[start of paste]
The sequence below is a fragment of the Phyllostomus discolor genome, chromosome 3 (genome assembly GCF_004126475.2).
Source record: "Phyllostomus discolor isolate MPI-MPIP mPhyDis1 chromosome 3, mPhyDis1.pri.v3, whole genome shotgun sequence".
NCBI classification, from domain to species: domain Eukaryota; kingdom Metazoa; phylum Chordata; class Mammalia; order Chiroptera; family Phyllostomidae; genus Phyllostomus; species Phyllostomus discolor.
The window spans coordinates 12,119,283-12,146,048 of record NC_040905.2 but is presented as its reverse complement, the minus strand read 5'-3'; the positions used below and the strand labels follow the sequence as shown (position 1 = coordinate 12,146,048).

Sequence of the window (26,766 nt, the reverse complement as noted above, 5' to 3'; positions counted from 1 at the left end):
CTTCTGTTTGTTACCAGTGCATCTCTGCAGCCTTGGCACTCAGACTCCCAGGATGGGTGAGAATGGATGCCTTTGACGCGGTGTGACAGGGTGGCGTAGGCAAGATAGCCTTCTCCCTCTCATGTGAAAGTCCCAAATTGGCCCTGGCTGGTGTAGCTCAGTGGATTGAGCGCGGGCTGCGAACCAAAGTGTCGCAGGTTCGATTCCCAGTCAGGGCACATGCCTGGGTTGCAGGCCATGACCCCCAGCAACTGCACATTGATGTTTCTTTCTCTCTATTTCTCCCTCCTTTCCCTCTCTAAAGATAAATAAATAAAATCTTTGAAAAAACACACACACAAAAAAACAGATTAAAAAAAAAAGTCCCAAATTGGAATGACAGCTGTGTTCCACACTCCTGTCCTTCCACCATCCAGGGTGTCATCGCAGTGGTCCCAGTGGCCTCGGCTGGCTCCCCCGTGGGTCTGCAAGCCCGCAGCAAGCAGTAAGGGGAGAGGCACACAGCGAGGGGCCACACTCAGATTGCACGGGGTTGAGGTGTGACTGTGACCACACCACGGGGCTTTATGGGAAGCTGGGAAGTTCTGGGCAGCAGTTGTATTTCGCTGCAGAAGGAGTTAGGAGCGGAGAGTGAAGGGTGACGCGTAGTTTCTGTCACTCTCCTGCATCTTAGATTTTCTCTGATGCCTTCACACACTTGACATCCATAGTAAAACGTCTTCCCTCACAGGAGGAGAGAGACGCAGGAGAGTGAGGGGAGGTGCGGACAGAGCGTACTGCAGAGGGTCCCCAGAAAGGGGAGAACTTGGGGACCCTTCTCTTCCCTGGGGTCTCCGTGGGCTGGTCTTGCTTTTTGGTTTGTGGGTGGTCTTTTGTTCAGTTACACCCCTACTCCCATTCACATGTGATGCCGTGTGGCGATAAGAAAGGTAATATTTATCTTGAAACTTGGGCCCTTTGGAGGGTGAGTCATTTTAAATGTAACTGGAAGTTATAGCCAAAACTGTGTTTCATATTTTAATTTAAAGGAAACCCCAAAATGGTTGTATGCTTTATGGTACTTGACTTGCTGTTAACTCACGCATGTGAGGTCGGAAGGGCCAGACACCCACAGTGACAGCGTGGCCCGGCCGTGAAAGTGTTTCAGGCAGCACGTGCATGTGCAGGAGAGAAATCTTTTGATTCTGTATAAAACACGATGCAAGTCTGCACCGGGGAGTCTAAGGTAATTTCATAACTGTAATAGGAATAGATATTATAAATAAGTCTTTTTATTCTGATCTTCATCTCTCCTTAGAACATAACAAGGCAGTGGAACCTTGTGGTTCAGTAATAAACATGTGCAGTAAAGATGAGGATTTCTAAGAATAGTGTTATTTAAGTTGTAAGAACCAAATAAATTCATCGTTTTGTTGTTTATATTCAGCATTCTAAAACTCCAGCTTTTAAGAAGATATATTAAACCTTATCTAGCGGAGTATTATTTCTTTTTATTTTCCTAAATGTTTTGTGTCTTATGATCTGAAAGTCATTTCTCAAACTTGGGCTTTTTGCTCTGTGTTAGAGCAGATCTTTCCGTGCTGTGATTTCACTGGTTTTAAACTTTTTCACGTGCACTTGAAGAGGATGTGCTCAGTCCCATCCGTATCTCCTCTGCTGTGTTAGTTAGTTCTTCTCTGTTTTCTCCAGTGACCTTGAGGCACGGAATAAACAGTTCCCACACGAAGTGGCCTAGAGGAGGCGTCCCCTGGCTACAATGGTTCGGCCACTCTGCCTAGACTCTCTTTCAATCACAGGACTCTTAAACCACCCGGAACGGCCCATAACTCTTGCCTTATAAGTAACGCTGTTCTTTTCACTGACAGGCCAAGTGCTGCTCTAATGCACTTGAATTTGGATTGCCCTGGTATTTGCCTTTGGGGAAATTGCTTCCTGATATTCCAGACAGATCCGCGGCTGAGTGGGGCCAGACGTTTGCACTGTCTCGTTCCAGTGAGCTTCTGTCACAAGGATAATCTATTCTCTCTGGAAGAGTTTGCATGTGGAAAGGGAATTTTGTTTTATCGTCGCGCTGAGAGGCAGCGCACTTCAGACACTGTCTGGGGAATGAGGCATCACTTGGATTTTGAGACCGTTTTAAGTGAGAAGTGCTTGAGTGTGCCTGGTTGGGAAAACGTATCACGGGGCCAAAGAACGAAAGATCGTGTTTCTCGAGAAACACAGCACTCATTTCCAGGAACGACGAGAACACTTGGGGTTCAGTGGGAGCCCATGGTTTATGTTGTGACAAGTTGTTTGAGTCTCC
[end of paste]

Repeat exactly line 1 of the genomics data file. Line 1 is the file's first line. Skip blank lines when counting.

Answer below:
The sequence below is a fragment of the Phyllostomus discolor genome, chromosome 3 (genome assembly GCF_004126475.2).